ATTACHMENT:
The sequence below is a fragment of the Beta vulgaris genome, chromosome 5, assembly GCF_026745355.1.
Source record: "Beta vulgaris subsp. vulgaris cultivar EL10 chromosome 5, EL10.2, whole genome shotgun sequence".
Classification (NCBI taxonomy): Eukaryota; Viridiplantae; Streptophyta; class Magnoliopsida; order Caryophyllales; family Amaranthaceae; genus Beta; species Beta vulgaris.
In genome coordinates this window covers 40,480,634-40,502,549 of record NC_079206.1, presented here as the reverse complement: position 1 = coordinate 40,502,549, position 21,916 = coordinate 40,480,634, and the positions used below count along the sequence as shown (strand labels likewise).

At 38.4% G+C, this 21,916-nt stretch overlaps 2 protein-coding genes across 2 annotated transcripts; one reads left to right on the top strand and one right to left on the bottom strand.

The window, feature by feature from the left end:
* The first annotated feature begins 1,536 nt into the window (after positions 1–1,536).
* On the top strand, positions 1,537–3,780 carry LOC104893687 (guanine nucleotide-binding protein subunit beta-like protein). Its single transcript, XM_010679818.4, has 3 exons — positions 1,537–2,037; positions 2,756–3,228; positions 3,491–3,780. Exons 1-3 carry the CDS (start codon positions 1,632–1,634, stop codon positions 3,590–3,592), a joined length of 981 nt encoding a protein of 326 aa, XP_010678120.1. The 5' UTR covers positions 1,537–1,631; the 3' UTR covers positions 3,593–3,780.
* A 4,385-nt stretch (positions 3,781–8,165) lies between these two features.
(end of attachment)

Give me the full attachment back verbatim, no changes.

The sequence below is a fragment of the Beta vulgaris genome, chromosome 5, assembly GCF_026745355.1.
Source record: "Beta vulgaris subsp. vulgaris cultivar EL10 chromosome 5, EL10.2, whole genome shotgun sequence".
Classification (NCBI taxonomy): Eukaryota; Viridiplantae; Streptophyta; class Magnoliopsida; order Caryophyllales; family Amaranthaceae; genus Beta; species Beta vulgaris.
In genome coordinates this window covers 40,480,634-40,502,549 of record NC_079206.1, presented here as the reverse complement: position 1 = coordinate 40,502,549, position 21,916 = coordinate 40,480,634, and the positions used below count along the sequence as shown (strand labels likewise).

At 38.4% G+C, this 21,916-nt stretch overlaps 2 protein-coding genes across 2 annotated transcripts; one reads left to right on the top strand and one right to left on the bottom strand.

The window, feature by feature from the left end:
* The first annotated feature begins 1,536 nt into the window (after positions 1–1,536).
* On the top strand, positions 1,537–3,780 carry LOC104893687 (guanine nucleotide-binding protein subunit beta-like protein). Its single transcript, XM_010679818.4, has 3 exons — positions 1,537–2,037; positions 2,756–3,228; positions 3,491–3,780. Exons 1-3 carry the CDS (start codon positions 1,632–1,634, stop codon positions 3,590–3,592), a joined length of 981 nt encoding a protein of 326 aa, XP_010678120.1. The 5' UTR covers positions 1,537–1,631; the 3' UTR covers positions 3,593–3,780.
* A 4,385-nt stretch (positions 3,781–8,165) lies between these two features.